The episode begins with Twilight and Starlight in the Friendship Doom Fortress, seemingly having pulled an all-nighter considering how tired they look and getting ready to test their spell casting prowess against each other in what I can only assume is what Unicorns refer to as a horn measuring contest.  It’s not clear if Twilight is holding back, but Starlight has no problem keeping up with her moves which is unfortunate for the library once things start to escalate.

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“What the hell, Starlight!?”     “Oh I’m sorry.  Which one of us wanted to have a wizard duel in the middle of study hall?  Don’t you have a battle arena in here?”     “I’m pretty sure that’s in the basement next to the reanimation lab.”     “What was that?”     “I MEAN IT’S RIGHT NEXT TO THE BAKERY!”

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Cinema Dispatch: The Magnificent Seven

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The Magnificent Seven and all the images you see in this review are owned by Metro-Goldwyn-Mayer and Columbia Pictures

Directed by Antoine Fuqua

The original Magnificent Seven is a movie that’s on my depressingly large list of movies that I really should see at some point and unfortunately I didn’t get around to it before this remake came out.  That said, the premise isn’t all that hard to grasp and it’s definitely trying to reach a new young audience if the advertisements are anything to go on.  That and the addition of Chris Pratt doesn’t hurt either as the guy couldn’t be hotter with the younger demographics after star turning roles in Guardians of the Galaxy as well as Jurassic World.  Does this reinterpretation of one of the most classic stories of all time turn out to be a modern day classic, or is it doomed to live in the shadow of its predecessor?  Let’s find out!!

The movie begins with the town of Rock Ridge… I mean Rose Creek, being under siege from the EVIL rich guy Bartholomew Bogue (Peter Sarsgaard) who wants to drive everyone out of there so he can mine the shit out of the place for gold and other valuable resources.  After burning down the local church and killing a few of the locals, they realize they can’t handle this on their own and they need some help.  After all, they worked too damn hard killing off all the Native Americans to build this town on their land for some rich asshole to take it all away from them!  Emma Cullen (Haley Bennett) who is the widow of one of the dead guys goes to a nearby town with her friend Teddy (Luke Grimes) to find some tough guys to chase Bart’s friends out of town!  For their efforts, they find the bounty hunter Sam Chisolm (Denzel Washington) who then helps them gather the rest of the crew which includes the Chris Pratt archetype Josh Faraday (Chris Pratt), an old-timey sniper Goodnight Robicheux (Ethan Hawke), his best buddy with the kick ass name Billy Rocks (Byung-hun Lee), a wild mountain man Jack Horne (Vincent D’Onofrio), some random outlaw Vasquez (Manuel Garcia-Ruflo), and a Comache hunter Red Harvest (Martin Sensmeier).  Now all of them have their own reason for taking on such an impossible task (some less plausible than others as I still have no idea what Red Harvest is after), but it’s not going to be an easy fight as they’ve got an army to go up against and they have maybe a few dozen farmers to train up and give them support once the shit hits the fan.  Can this town be saved from the onslaught of Bart’s men?  Why exactly did Sam accept this job in the first place, and could he have ulterior motives?  Who thinks they’re gonna accurately predict which ones will die?  Think you can do better than me!?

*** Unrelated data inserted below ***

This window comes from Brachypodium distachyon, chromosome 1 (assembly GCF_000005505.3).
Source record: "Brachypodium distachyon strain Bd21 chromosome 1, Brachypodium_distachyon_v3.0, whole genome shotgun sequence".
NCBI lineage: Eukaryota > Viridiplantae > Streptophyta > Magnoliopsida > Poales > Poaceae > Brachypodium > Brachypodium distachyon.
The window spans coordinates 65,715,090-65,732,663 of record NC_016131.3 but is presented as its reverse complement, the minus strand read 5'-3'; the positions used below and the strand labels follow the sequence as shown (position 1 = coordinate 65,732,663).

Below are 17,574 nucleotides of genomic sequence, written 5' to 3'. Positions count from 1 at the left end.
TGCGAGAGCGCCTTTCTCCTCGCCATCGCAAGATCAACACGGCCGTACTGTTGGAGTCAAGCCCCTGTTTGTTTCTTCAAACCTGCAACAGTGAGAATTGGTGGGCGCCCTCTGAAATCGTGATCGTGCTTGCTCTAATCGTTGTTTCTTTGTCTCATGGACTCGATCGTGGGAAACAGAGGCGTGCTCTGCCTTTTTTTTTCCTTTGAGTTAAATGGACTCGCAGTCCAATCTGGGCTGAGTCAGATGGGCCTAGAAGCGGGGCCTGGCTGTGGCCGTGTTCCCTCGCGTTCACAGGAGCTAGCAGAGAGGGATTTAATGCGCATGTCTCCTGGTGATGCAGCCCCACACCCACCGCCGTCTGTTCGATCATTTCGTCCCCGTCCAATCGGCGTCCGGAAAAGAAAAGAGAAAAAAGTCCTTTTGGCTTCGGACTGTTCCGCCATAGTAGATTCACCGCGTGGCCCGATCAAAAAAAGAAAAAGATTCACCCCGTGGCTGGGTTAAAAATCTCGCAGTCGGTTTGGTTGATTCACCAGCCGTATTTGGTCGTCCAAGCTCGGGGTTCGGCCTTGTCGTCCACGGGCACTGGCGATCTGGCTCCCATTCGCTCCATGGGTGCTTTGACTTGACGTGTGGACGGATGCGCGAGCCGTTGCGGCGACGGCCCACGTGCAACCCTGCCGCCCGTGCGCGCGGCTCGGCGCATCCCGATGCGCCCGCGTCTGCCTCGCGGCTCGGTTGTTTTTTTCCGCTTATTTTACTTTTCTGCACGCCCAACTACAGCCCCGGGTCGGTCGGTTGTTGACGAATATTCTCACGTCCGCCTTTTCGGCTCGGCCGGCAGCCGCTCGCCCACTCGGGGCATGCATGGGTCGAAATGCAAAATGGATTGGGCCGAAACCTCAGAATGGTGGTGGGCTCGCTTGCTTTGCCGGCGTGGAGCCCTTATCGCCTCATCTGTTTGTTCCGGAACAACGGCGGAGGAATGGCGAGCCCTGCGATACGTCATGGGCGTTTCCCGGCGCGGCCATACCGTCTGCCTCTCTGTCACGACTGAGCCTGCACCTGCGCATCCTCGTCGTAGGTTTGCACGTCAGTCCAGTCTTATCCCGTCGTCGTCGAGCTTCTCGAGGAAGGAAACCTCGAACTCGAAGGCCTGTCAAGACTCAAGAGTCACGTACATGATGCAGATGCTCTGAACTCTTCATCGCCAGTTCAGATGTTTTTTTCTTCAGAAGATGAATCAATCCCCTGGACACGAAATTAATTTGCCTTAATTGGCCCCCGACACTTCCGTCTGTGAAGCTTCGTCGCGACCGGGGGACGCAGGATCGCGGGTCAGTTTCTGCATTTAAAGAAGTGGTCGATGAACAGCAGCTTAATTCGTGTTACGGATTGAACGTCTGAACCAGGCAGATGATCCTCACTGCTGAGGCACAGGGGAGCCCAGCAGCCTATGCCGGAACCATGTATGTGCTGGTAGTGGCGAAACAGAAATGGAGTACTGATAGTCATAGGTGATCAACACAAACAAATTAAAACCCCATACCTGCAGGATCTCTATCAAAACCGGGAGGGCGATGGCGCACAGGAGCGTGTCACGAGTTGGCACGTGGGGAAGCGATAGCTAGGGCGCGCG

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For the record, two of my guesses were right!

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Cinema Dispatch: Snowden

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Snowden and all the images you see in this review are owned by Open Road Films

Directed by Oliver Stone

So first we got the Sully movie, and now THIS!?  What’s other movies are we gonna get about things that just freaking happened?  Has someone already polished off a treatment for the Charles Ramsey story!?  Well at least as far as these recent OF THE MOMENT BIOPICS go, this one has some relevance outside of the one event it’s focused on; namely the current state of US (and global) surveillance programs.  Does this manage to be an interesting and nuanced take on how all this information came to light, or is it a thinly veiled propaganda piece that no one bothered to make into a compelling film?  Let’s find out!!